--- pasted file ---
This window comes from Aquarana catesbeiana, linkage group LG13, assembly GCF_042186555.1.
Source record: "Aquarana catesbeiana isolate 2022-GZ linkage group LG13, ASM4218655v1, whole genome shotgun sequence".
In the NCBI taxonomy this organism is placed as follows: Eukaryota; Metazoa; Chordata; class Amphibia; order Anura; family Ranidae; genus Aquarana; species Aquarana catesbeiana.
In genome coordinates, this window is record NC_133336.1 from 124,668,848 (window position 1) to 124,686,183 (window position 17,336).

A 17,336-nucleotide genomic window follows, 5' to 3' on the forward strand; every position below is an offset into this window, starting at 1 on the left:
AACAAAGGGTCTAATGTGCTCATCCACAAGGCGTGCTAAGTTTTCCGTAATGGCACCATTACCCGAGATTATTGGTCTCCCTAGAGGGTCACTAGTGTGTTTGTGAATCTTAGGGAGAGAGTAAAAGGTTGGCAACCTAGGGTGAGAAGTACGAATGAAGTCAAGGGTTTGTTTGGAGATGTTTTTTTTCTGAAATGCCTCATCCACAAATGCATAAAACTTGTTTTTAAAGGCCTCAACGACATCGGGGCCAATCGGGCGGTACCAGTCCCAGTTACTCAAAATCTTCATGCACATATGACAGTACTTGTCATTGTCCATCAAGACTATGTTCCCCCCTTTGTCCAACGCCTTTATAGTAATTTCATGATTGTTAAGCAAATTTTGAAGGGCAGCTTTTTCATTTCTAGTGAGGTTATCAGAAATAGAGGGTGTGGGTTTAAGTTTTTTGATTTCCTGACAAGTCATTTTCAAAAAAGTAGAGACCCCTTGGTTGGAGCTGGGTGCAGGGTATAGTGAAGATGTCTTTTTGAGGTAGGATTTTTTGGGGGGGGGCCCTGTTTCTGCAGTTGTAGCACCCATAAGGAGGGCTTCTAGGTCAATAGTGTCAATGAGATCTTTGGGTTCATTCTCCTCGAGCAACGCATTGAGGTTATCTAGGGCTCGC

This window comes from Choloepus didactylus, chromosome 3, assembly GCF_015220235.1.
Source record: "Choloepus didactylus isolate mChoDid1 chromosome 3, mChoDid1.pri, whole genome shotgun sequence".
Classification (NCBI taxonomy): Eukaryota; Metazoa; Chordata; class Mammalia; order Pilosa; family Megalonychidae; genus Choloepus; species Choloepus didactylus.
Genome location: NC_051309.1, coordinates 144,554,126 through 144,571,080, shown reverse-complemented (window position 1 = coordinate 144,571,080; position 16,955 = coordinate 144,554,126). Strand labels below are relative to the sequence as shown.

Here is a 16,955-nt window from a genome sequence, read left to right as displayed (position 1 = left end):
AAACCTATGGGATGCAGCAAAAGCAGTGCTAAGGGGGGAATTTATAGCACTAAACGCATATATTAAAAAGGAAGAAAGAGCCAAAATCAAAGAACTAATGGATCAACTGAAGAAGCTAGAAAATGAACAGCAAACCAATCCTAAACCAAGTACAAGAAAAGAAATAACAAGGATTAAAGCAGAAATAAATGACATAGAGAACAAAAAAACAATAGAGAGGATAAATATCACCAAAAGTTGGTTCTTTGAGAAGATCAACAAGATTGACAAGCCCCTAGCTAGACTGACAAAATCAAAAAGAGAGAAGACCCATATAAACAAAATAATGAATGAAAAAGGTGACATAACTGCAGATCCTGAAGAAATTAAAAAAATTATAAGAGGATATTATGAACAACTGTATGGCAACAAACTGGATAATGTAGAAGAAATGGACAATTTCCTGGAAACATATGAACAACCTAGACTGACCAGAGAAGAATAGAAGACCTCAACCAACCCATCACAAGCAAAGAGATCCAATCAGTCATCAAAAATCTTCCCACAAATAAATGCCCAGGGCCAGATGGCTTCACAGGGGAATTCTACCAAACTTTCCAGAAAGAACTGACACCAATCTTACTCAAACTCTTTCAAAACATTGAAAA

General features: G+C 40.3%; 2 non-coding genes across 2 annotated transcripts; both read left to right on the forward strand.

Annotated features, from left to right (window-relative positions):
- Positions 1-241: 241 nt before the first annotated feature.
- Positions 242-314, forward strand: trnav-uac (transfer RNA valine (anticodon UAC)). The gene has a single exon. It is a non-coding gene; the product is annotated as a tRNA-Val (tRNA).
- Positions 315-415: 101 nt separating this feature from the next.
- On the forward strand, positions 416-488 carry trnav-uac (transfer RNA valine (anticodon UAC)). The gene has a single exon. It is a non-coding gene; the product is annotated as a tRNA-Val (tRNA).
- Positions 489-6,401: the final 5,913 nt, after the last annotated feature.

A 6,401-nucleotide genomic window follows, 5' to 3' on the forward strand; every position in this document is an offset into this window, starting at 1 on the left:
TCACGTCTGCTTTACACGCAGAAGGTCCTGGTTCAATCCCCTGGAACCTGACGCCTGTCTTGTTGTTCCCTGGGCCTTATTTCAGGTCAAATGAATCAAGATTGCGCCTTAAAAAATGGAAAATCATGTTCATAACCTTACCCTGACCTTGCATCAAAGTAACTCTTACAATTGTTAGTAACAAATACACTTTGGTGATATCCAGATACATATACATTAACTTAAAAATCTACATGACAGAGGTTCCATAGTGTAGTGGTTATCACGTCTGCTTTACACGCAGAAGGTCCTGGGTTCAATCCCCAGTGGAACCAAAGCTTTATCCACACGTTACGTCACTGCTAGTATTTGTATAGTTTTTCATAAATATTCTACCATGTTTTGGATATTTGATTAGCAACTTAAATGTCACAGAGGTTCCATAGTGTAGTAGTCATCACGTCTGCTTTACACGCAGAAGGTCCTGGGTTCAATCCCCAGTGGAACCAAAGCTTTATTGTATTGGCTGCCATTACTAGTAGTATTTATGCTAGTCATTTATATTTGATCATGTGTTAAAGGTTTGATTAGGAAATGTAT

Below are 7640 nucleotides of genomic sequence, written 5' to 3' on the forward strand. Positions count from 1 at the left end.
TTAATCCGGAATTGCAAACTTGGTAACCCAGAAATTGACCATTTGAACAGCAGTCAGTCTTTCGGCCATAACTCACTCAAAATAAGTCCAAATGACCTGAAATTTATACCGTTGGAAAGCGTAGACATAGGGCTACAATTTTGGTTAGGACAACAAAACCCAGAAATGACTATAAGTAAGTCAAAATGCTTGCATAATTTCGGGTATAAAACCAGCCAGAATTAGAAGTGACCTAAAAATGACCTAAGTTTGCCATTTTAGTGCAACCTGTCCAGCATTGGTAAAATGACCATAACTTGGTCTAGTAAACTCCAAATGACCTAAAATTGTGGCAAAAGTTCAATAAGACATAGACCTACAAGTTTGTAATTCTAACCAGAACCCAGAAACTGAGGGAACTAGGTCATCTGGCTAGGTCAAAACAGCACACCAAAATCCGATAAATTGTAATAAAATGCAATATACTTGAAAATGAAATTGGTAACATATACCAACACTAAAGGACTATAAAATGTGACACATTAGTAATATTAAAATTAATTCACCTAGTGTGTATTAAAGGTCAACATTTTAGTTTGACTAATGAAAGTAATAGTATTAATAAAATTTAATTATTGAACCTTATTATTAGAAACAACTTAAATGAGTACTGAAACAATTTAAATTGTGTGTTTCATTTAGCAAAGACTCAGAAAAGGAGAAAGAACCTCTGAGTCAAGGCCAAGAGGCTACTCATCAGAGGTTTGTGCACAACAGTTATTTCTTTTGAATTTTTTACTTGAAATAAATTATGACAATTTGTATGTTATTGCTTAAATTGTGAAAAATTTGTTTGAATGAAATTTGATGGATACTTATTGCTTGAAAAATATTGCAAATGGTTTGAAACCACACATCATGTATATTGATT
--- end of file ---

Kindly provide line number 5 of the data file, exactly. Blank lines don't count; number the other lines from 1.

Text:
A 17,336-nucleotide genomic window follows, 5' to 3' on the forward strand; every position below is an offset into this window, starting at 1 on the left: